Well, the new federal highway system, to be built with your money and mine, will be replete with billboards, unless a miracle happens, and few of us believe in miracles, at least of the political kind. Aside from contaminating the beauty of creation by their unsightliness, these road signs make driving hazardous and thus contributes to highway deaths. But while the Senate Public Roads Subcommittee plans to draft an anti-billboard measure, even if the Senate acts, the House obviously will not. Representative George Fallon, Democrat of Maryland, heads the House Public Roads Subcommittee, and he lists himself in the congressional directory as partner in an “advertising sign business” run by his family. While this firm does not specialize, at least not yet, in roadside signs, Fallon has close ties with outdoor advertising circles in Baltimore, and perhaps elsewhere. This supposed-to-be representative of the people has already stated in advance that he does not intend even to call a meeting of his committee on the billboard issue. He insists that he wants it left to the states, which is exactly where the billboard lobby wants it, for it is easier to maneuver toward their objectives within state legislatures than within the Congress where the national spotlight can be focused upon them. There is nothing necessarily unethical about lobbying as such, but what about conflict of interests where a head of a congressional committee refuses to grant a hearing on an issue which, as a member of a firm, might be unpalatable, but who, as a member and chairman of that committee he has an obligation to see that all sides of that issue have a chance to be heard. The psychologists will call such a personality schizophrenic; some of us who are not psychologists have another term for it, but is hardly as euphemistic.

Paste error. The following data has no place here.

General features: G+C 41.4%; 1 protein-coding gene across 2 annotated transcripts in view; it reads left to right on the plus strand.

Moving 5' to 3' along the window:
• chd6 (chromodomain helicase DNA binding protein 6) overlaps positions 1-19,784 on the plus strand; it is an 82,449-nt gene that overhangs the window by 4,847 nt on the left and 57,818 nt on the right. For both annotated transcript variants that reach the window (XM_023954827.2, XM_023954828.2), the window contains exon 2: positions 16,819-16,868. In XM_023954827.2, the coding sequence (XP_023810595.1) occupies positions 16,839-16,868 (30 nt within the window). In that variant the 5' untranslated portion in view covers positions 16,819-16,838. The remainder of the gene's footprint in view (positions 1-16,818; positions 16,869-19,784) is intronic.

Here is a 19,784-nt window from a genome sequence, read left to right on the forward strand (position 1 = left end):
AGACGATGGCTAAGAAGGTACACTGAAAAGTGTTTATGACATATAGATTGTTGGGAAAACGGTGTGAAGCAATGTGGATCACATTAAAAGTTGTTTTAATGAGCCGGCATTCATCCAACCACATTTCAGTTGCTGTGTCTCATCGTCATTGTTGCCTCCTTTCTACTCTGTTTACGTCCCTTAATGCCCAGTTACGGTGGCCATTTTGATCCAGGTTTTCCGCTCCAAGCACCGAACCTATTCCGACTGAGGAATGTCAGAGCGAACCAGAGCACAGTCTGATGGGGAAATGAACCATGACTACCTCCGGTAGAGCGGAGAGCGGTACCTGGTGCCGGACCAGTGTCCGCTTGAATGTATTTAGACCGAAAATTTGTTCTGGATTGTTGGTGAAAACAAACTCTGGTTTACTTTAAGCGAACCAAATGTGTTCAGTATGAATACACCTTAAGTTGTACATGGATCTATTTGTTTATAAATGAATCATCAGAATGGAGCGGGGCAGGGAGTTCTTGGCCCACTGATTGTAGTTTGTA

Rumor and gossip are at times simply nuisances, but they can and too often do become menaces to business, to government, and to individuals, for the poisoned relations between people affect the well being of society. Rumor cuts across all occupational boundaries with a speed greater than that of any other human communication. Under some conditions gossip is a powerful tool for keeping society in order ethically and politically. All of us dislike to be talked about, and gossip can become vicious in small communities especially. Sociologically, gossip is the voice of the herd, thundering in our ears, telling us that the goblins of ridicule, ostracism, and punishment will get us if we don’t behave. Our culture seems to be saddled with it, for good or ill.

How does it start? It may arise from love of one’s own pet ideas. We may gossip merely to fill a gap in a tea party conversation. But whispering campaigns can also be organized to slander a public official, a business executive, or a private individual. And gossip does not exist only on the lower levels, either as to the person spreading it or the nature of the subject matter. Some high in administrative hierarchies indulge in it. It is a mulish way of thinking and acting. It rests not necessarily on evidence, but on prejudice, egoism, or a deliberate intent to spread propaganda. To indulge in gossip is to betray, unwittingly or otherwise, an immature mind, an indiscreet one, and a mind that seeks its indulgence without regard for the direful results that may be visited thereby on the victim. Those who practice the codes of the Golden Rule and the square deal refuse to be so small. Was it not a great writer who said that “He who steals my purse steals trash, but he who filches from me my good name taketh that which enricheth him not and leaves me poor indeed?”